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Many people do not know when their teeth are rotten and when they change color. When does the cover need and when should it be repaired?

One of the most important causes of tooth discoloration is caries. Caries is a process in which the metabolism of microbes on some sugars produces acids that destroy minerals and then the organic tissue of tooth tissue, and the natural, hard tissue of the tooth becomes as soft and weak as possible. A slight pressure and the usual chewing will break the tooth and create a cavity in it.

This process often happens gradually and is time consuming.

Because pigments are always present in the oral environment (the activity of pigment microbes and eating pigments such as tea, soft drinks, fruits, etc.), their molecules penetrate this soft tissue and cause tooth discoloration. In rare cases, especially in childhood and adolescence, sometimes the rate of caries progresses to such an extent that there is not enough time for the pigments to settle and the color of the caries is no different from the teeth. Radiography is performed by a dentist.

The difference between caries and tooth discoloration
Not every discoloration in the tooth indicates the presence of caries, and various factors can cause discoloration of the teeth. Many of these factors that cause discoloration on the teeth will be removed by abrasion and surface cleaning. This discoloration is called “external discoloration.” Other factors that penetrate tooth tissue and are not removed by abrasion and surface cleaning are called “internal discoloration.”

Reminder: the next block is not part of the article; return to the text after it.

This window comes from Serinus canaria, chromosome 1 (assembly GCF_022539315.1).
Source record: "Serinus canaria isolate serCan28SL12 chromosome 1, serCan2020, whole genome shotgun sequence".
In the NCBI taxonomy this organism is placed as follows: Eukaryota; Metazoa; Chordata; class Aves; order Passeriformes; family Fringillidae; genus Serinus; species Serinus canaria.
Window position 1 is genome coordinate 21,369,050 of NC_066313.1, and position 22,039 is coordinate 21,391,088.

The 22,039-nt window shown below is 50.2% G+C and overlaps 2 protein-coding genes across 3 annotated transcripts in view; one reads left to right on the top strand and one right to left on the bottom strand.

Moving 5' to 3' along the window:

Some of the factors that change the color of the exterior are:

Food and beverages like tea, coffee, cocoa and colored drinks that can change the diffuse colors of yellow, brown and even orange.

Foods with heavy color such as bold fruits such as cherries, chateau, pomegranate and high consumption of soy sauce.


Poor hygiene causes light brown to black discoloration, and the poorer the hygiene, the greater the deposition of pigments.

Due to the activity of pigment microbes and the deposition of pigments in food on dental plaque

After the external causes of tooth discoloration, we come to some factors of internal discoloration which are:

Fluoride: This element can be very useful if consumed enough during the formation of teeth, and increase the resistance of teeth to decay, but if the amount is consumed too much (such as areas where the fluoride of water is higher than allowed), It causes fluorosis in the teeth, which is seen in the form of gypsum white to brown discoloration.

Drugs such as tetracycline and its families: In childhood, it will cause orange to gray colors to change in permanent teeth.

Some genetic diseases


Most discoloration does not require special treatment unless it poses an aesthetic problem for the patient, in which case the dentist will select the appropriate treatment by assessing the condition.